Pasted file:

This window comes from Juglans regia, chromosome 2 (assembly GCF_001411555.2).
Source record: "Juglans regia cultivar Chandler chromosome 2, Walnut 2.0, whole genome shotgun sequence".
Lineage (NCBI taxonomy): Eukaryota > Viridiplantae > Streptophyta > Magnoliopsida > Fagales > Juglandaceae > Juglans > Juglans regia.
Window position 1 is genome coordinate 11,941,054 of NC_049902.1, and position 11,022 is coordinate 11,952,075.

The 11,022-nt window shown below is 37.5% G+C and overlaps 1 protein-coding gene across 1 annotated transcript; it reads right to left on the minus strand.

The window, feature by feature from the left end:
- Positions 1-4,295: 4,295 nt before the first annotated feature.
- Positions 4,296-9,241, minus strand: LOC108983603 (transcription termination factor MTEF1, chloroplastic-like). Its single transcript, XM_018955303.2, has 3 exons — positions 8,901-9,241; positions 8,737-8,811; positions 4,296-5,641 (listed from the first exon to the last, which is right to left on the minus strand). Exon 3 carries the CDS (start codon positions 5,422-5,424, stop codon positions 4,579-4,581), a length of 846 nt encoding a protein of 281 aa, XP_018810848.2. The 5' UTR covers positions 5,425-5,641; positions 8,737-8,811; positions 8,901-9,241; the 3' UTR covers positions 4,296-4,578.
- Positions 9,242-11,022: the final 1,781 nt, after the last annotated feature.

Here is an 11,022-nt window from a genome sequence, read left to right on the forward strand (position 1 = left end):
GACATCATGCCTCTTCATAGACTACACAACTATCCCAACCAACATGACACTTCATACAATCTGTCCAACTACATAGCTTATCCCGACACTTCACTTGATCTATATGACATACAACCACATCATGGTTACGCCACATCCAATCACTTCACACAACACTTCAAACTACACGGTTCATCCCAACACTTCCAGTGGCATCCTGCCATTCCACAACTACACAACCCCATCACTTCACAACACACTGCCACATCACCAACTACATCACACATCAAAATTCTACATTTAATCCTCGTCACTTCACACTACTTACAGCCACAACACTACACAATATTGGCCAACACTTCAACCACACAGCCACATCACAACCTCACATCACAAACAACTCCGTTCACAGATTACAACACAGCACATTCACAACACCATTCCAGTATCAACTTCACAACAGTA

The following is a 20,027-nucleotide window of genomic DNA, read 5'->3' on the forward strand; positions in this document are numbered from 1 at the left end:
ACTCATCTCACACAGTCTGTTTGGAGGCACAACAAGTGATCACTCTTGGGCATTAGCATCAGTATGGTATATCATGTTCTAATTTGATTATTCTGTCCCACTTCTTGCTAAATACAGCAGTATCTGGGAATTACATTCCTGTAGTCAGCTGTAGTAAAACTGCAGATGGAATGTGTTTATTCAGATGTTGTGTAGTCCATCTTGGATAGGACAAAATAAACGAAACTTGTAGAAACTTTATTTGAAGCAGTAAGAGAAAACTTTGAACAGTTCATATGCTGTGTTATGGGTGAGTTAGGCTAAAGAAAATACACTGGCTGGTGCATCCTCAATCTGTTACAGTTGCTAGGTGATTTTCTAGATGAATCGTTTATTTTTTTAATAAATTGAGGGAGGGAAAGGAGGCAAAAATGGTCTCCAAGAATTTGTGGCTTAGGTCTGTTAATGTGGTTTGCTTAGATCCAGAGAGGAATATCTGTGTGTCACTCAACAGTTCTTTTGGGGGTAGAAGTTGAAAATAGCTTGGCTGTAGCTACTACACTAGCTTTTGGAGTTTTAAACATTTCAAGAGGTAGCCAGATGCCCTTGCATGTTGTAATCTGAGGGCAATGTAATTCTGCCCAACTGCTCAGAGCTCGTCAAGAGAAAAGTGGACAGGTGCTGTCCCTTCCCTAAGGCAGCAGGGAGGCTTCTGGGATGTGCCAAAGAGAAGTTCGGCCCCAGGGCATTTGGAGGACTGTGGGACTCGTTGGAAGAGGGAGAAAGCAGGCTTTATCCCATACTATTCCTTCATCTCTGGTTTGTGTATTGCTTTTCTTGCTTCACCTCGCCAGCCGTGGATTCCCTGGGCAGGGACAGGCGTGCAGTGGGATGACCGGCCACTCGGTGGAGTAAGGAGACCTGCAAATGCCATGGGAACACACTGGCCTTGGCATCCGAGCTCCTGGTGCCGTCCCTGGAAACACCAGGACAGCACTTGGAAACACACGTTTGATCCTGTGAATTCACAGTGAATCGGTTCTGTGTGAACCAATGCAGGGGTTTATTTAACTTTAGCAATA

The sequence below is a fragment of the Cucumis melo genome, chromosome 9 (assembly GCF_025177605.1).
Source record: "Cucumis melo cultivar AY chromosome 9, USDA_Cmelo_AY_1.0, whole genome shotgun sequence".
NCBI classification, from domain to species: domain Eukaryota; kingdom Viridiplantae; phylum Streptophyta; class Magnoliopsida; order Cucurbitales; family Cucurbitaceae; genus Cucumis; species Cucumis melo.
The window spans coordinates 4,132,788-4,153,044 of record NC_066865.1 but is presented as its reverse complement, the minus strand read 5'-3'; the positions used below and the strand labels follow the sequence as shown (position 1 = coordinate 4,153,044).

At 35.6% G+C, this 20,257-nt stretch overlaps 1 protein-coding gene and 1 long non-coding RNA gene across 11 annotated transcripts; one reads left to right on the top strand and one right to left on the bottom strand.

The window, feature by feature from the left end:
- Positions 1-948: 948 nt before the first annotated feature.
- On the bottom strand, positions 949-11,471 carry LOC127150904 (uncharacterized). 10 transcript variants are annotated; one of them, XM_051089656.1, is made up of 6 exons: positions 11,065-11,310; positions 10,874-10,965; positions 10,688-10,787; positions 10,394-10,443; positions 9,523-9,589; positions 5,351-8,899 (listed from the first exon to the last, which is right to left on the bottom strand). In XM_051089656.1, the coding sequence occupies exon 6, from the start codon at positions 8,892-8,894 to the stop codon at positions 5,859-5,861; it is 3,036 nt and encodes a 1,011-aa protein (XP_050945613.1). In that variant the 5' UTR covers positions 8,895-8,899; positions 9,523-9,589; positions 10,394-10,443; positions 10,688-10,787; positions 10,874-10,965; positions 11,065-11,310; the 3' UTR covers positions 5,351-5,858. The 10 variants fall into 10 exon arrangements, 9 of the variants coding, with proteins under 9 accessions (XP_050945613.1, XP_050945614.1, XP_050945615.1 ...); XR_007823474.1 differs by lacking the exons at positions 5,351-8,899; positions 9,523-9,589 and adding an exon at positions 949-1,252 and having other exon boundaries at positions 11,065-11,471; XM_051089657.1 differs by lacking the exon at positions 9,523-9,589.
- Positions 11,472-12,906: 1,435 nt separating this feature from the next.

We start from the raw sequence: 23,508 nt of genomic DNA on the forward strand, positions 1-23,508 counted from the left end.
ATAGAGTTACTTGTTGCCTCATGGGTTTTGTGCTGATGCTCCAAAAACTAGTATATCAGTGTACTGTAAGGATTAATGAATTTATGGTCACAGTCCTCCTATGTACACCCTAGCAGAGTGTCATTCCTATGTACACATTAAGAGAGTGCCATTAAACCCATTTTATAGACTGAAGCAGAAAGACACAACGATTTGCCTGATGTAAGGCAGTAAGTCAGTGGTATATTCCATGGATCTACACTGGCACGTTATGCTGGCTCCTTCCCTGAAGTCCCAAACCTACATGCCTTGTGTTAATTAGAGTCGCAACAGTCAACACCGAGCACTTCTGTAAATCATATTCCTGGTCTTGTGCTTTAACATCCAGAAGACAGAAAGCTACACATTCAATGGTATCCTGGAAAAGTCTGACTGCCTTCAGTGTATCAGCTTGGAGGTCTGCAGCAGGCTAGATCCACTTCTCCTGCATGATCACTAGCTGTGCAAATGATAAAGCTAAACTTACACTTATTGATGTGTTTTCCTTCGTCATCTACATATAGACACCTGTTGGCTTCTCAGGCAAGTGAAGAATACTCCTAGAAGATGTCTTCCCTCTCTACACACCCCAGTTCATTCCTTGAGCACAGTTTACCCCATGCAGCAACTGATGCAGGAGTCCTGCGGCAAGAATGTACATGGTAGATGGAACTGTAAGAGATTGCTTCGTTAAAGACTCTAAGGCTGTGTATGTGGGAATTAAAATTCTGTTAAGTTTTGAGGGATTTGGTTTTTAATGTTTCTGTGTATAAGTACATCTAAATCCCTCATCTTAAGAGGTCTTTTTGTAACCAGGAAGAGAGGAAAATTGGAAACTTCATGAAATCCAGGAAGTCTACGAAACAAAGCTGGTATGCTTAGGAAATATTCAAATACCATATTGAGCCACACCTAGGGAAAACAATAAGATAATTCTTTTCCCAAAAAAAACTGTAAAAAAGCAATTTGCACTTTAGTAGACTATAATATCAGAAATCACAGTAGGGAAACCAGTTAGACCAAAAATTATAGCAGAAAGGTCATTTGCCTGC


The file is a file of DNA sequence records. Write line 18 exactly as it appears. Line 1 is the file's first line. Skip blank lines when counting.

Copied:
At 35.6% G+C, this 20,257-nt stretch overlaps 1 protein-coding gene and 1 long non-coding RNA gene across 11 annotated transcripts; one reads left to right on the top strand and one right to left on the bottom strand.